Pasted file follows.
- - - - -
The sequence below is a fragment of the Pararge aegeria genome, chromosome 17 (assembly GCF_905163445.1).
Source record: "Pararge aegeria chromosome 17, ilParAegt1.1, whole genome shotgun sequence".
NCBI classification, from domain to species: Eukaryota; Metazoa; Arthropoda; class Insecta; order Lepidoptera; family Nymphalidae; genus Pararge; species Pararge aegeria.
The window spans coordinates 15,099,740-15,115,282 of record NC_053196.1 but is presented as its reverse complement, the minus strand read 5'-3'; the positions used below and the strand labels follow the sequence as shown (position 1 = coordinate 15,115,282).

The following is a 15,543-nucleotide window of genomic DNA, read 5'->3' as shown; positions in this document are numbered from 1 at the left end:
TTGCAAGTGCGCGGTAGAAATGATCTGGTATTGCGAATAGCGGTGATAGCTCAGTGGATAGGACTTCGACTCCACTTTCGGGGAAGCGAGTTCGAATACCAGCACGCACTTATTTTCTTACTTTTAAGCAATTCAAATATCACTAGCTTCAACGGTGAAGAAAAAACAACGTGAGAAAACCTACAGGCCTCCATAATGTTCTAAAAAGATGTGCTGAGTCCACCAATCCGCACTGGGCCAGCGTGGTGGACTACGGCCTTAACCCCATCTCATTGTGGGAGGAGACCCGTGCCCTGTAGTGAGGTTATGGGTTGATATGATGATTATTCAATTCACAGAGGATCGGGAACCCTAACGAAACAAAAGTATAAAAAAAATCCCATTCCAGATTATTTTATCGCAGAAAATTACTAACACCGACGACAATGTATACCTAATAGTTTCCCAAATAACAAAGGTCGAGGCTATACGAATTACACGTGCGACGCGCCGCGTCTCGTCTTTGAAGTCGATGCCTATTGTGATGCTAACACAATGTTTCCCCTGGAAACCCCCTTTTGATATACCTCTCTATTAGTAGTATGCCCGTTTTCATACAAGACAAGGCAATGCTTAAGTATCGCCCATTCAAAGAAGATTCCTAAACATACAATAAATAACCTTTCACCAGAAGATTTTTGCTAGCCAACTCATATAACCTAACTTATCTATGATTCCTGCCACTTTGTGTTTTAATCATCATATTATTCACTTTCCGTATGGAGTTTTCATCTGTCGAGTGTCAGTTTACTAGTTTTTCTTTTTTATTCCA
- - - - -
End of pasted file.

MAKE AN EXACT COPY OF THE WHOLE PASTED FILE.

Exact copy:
The sequence below is a fragment of the Pararge aegeria genome, chromosome 17 (assembly GCF_905163445.1).
Source record: "Pararge aegeria chromosome 17, ilParAegt1.1, whole genome shotgun sequence".
NCBI classification, from domain to species: Eukaryota; Metazoa; Arthropoda; class Insecta; order Lepidoptera; family Nymphalidae; genus Pararge; species Pararge aegeria.
The window spans coordinates 15,099,740-15,115,282 of record NC_053196.1 but is presented as its reverse complement, the minus strand read 5'-3'; the positions used below and the strand labels follow the sequence as shown (position 1 = coordinate 15,115,282).

The following is a 15,543-nucleotide window of genomic DNA, read 5'->3' as shown; positions in this document are numbered from 1 at the left end:
TTGCAAGTGCGCGGTAGAAATGATCTGGTATTGCGAATAGCGGTGATAGCTCAGTGGATAGGACTTCGACTCCACTTTCGGGGAAGCGAGTTCGAATACCAGCACGCACTTATTTTCTTACTTTTAAGCAATTCAAATATCACTAGCTTCAACGGTGAAGAAAAAACAACGTGAGAAAACCTACAGGCCTCCATAATGTTCTAAAAAGATGTGCTGAGTCCACCAATCCGCACTGGGCCAGCGTGGTGGACTACGGCCTTAACCCCATCTCATTGTGGGAGGAGACCCGTGCCCTGTAGTGAGGTTATGGGTTGATATGATGATTATTCAATTCACAGAGGATCGGGAACCCTAACGAAACAAAAGTATAAAAAAAATCCCATTCCAGATTATTTTATCGCAGAAAATTACTAACACCGACGACAATGTATACCTAATAGTTTCCCAAATAACAAAGGTCGAGGCTATACGAATTACACGTGCGACGCGCCGCGTCTCGTCTTTGAAGTCGATGCCTATTGTGATGCTAACACAATGTTTCCCCTGGAAACCCCCTTTTGATATACCTCTCTATTAGTAGTATGCCCGTTTTCATACAAGACAAGGCAATGCTTAAGTATCGCCCATTCAAAGAAGATTCCTAAACATACAATAAATAACCTTTCACCAGAAGATTTTTGCTAGCCAACTCATATAACCTAACTTATCTATGATTCCTGCCACTTTGTGTTTTAATCATCATATTATTCACTTTCCGTATGGAGTTTTCATCTGTCGAGTGTCAGTTTACTAGTTTTTCTTTTTTATTCCA